"Let me say one more thing to the residents of the White House," Ayatollah Mohammad Emami-Kashani said in his sermon at the Tehran Friday prayers on 28 January, according to state radio. "This Iranian nation will answer all your baseless, insolent and disgusting remarks on 22 Bahman [10 February] when they pour into the streets." (Bill Samii)FOREIGN FIRMS RECONSIDER ACTIVITIES IN IRAN.
Just weeks after U.S. oil-services company Halliburton won a tender to drill in an Iranian gas field, the company's chief executive officer, Dave Lesar, announced that it would not pursue any new contracts there, the "Financial Times" reported on 28 January (see "RFE/RL Iran Report," 17 January 2005). Lesar described the company's contracts in Iran as comparatively "miniscule," while they attracted a disproportionate amount of bad publicity. Halliburton's work in Iran is conducted through a subsidiary, and Lesar's announcement comes as congressional representatives prepare legislation that would eliminate the loophole that allows U.S. firms' foreign subsidiaries to work in Iran, the "Financial Times" reported.
Halliburton is the most recent company to announce that it will forego future business ventures in Iran. As more and more foreign firms reassess their activities in Iran, Tehran could be inspired to reconsider its behavior.
BP Chief Executive Lord John Browne said on 20 January that BP will avoid Iran because of U.S. economic sanctions, Bloomberg reported on 21 January. "To do business with Iran at the moment would be offensive to the United States, and therefore against BP's interests," Browne said. "We're very heavily influenced by our American position." According to Bloomberg, BP gets half its revenue from the U.S. Browne added that buyback deals, in which foreign companies run a project in Iran to cover their costs and earn a profit, preclude long-term planning.
Iran's Petroleum Minister Bijan Namdar-Zanganeh on 24 January indicated his displeasure at BP's decision, Radio Farda reported. Namdar-Zanganeh said BP has not been active in Iran during the last eight years, Radio Farda reported. He said Iran never counted on BP, Radio Farda reported, calling BP's decision an unfriendly action taken on America's behalf that Iran will not forget.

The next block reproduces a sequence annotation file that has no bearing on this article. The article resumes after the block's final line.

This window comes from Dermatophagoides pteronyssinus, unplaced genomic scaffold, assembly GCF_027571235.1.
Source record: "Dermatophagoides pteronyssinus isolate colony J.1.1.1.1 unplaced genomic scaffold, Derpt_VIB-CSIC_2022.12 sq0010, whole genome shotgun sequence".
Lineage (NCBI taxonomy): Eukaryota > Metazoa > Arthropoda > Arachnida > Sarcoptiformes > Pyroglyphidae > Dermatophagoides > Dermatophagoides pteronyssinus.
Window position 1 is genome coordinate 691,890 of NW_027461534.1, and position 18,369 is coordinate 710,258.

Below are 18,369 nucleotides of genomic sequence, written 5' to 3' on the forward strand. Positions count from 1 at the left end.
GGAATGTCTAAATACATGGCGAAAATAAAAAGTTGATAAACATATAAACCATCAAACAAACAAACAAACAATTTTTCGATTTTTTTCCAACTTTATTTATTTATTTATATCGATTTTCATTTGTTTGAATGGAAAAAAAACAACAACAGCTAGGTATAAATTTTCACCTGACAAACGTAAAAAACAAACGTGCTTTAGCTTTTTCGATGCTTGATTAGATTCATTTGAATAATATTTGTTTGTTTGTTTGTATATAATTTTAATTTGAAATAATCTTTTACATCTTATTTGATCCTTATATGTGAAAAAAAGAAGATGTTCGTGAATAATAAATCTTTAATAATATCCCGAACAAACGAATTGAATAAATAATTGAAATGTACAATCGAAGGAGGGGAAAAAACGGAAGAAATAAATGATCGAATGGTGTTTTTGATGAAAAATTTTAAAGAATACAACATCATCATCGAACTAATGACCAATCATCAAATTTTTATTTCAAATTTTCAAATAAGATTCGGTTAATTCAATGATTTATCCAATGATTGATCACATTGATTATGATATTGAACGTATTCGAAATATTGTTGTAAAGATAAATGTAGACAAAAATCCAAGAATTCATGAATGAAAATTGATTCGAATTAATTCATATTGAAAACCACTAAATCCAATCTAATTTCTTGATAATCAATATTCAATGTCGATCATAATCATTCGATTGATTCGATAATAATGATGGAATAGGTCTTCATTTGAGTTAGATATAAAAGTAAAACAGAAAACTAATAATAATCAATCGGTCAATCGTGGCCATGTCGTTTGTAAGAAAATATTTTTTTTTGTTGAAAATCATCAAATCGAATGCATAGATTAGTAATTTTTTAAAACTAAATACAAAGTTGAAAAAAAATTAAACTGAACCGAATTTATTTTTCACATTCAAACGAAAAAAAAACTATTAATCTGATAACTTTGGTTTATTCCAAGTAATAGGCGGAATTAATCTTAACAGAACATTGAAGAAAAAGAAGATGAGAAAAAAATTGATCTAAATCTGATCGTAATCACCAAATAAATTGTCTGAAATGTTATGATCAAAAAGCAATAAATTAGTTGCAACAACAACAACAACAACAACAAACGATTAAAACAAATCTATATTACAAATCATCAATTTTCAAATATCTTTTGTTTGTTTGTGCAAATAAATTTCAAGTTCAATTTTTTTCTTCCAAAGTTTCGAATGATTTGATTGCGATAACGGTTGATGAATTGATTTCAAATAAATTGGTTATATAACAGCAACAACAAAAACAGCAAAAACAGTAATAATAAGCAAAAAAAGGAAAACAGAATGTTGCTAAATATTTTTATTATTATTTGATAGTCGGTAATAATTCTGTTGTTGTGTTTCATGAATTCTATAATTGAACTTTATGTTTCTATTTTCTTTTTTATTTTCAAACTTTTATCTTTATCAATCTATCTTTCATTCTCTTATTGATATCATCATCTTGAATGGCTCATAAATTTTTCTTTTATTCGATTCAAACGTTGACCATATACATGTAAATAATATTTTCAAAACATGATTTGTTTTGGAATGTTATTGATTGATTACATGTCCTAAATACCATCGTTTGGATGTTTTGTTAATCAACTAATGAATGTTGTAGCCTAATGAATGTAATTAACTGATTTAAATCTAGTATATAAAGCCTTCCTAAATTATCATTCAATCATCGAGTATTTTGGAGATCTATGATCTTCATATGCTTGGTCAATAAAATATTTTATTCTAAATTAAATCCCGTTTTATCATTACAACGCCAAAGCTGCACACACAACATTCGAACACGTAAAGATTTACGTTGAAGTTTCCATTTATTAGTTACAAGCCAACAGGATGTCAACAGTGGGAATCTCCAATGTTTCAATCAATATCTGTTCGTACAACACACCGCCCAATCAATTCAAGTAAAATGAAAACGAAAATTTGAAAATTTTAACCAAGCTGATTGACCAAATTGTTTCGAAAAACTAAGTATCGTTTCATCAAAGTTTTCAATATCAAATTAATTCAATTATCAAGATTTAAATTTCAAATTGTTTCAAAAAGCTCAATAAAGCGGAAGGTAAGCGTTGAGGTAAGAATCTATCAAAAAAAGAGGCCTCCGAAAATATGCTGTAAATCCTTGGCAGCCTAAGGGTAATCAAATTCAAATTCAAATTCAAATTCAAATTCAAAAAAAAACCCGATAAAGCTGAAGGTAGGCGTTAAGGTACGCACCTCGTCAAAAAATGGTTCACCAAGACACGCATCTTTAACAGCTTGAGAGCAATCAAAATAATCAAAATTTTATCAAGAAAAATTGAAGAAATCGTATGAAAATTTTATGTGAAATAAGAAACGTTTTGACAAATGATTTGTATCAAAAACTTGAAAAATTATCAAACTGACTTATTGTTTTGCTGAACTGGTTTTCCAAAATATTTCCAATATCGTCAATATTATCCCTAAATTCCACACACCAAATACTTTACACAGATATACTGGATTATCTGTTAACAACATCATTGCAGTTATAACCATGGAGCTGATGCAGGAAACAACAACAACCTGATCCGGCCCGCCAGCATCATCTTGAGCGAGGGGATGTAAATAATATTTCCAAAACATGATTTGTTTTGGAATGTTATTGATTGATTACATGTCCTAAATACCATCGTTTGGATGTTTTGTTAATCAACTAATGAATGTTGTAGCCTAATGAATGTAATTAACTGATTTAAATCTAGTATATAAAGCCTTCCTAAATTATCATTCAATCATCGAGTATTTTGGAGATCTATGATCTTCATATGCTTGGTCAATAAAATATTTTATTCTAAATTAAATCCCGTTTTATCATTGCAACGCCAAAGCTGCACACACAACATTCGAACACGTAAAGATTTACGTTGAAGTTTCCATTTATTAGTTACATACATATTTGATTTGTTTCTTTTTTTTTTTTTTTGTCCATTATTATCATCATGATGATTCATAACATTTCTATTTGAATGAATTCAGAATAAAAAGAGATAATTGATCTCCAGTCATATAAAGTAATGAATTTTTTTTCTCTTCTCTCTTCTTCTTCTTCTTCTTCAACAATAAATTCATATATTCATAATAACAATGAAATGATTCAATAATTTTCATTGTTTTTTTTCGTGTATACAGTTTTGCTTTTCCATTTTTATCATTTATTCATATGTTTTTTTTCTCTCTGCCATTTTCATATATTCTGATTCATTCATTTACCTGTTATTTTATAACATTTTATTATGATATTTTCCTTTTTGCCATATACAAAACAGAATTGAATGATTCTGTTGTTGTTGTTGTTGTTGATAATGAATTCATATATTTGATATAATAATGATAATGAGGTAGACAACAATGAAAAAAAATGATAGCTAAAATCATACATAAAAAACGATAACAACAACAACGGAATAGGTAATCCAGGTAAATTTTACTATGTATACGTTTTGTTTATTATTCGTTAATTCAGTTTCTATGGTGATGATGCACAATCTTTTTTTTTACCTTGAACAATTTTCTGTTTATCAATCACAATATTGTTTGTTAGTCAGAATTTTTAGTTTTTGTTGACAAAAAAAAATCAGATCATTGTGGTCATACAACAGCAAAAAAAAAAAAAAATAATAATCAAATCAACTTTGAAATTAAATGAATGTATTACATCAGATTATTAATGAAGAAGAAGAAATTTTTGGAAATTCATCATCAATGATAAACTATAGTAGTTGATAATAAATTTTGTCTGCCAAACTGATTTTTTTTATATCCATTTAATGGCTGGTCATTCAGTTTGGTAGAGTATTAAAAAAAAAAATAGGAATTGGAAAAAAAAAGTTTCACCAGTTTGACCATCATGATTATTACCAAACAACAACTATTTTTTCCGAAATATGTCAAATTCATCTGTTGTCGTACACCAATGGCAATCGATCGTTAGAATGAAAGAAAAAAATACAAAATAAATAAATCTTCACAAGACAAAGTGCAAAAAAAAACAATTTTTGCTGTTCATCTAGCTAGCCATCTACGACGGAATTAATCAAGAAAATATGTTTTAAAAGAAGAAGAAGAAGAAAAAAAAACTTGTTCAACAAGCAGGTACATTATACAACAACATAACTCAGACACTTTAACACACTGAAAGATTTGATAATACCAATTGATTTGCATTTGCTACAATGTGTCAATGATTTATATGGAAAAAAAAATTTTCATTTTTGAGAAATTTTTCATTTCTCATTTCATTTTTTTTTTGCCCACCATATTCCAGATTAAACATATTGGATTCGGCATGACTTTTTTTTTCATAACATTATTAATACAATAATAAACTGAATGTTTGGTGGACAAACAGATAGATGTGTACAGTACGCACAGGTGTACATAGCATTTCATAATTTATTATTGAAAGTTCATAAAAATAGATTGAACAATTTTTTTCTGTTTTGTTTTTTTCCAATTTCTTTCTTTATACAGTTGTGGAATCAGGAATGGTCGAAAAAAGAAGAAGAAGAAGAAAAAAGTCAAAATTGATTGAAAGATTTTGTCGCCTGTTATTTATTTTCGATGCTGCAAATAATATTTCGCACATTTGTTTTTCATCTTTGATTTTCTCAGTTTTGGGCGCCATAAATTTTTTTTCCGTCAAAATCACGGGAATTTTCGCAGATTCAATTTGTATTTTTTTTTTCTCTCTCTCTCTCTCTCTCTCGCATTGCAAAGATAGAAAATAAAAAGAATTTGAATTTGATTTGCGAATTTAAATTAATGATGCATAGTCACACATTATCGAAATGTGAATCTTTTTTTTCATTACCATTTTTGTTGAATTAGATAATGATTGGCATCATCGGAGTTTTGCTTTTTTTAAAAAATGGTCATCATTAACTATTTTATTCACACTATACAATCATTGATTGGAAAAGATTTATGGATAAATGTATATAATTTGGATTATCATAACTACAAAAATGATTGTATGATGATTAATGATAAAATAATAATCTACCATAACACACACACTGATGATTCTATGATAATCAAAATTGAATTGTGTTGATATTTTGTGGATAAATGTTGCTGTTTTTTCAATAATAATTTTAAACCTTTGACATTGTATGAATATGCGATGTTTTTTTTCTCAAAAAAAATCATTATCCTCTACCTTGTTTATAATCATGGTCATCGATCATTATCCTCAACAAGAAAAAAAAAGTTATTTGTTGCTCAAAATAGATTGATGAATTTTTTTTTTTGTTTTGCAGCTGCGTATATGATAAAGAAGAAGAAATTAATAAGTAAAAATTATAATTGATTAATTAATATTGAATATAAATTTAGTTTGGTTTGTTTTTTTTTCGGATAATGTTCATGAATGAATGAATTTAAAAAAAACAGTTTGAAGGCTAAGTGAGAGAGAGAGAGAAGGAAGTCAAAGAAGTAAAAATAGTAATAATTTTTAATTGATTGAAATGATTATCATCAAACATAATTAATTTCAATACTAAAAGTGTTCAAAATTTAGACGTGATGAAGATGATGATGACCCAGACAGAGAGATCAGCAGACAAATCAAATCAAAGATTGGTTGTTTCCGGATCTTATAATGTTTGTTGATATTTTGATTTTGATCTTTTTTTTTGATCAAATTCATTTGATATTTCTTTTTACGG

The move by BP was preceded by Thyssen-Krupp's decision in December to repurchase a sufficient number of its shares from Iran so that it could remove the Iranian representative from its supervisory board. Iran acquired 25 percent of Krupp's shares in 1976, IRNA reported on 11 December, and after Krupp and Thyssen merged in 1999 the Iranian holding was reduced to 7.8 percent. According to IRNA, Washington forced Thyssen-Krupp to reduce Iran's holdings from 7.8 percent to 4.5 percent in 2003. Tehran vowed to hold on to the seat, and complained that it had been with the German firm for 30 years through good times and bad, IRNA reported.
Thyssen-Krupp Chairman Gerhard Cromme said on 21 January that the possibility of "considerable financial disadvantages" forced the company to remove the Iranian representative, Deputy Industry and Mines Minister Mohammad-Mehdi Navab-Motlagh, IRNA reported the next day.
About 15 percent of Thyssen-Krupp's revenues -- $8 billion -- are generated in the U.S., and the company fears a failure to act would lead to its being blacklisted by the U.S. government, Radio Farda reported, citing the 28 January issue of "The Wall Street Journal." European firms that work in Iran risk facing U.S. sanctions. The 1996 Iran-Libya Sanctions Act states that companies that invest more than $20 million in those countries' energy sectors could be punished.
The recent exchange of rhetoric between Washington and Tehran has undermined the investment climate as well. The German Chamber of Industry and Commerce's Jochen Clausnitzer said in "The Wall Street Journal" that the verbal sparring has not caused major investors to pull out yet, but it could make prospective investors reluctant. (Bill Samii)STRAW SAYS U.S. COMMITTED TO DIPLOMATIC APPROACH TOWARD IRAN.
U.S. Secretary of State-designate Condoleezza Rice met in Washington with British Foreign Secretary Jack Straw on 24 January. After the meeting, Straw said Washington supports the use of diplomacy over military action in dealings with Iran and that country's suspected nuclear-weapons program.
Straw told the BBC that the issue of military action was not even mentioned during the talks. "The issue of [the] military option simply wasn't raised today during the course of a very long discussion. Let's make that clear," Straw said. "Vice President [Dick] Cheney said that he backs the diplomatic approach to Iran. It's a difficult issue for everybody because you have a country there which has been in unquestioned breach of its international obligations under the Non-Proliferation Treaty. There is an issue of how you bring it back into line with those obligations."
There's been growing speculation about possible U.S. military action against Iran, following comments made by top U.S. officials as well as an article by investigative journalist Seymour Hersh. The article -- in the 24 January issue of "The New Yorker" magazine (http://wwwnewyorker.com/fact/content/?050124fa_fact) -- quoted unnamed U.S. officials as saying Iran is the next target in the war on terrorism and that the Bush administration is making advance preparations for targeting nuclear sites inside the Islamic Republic.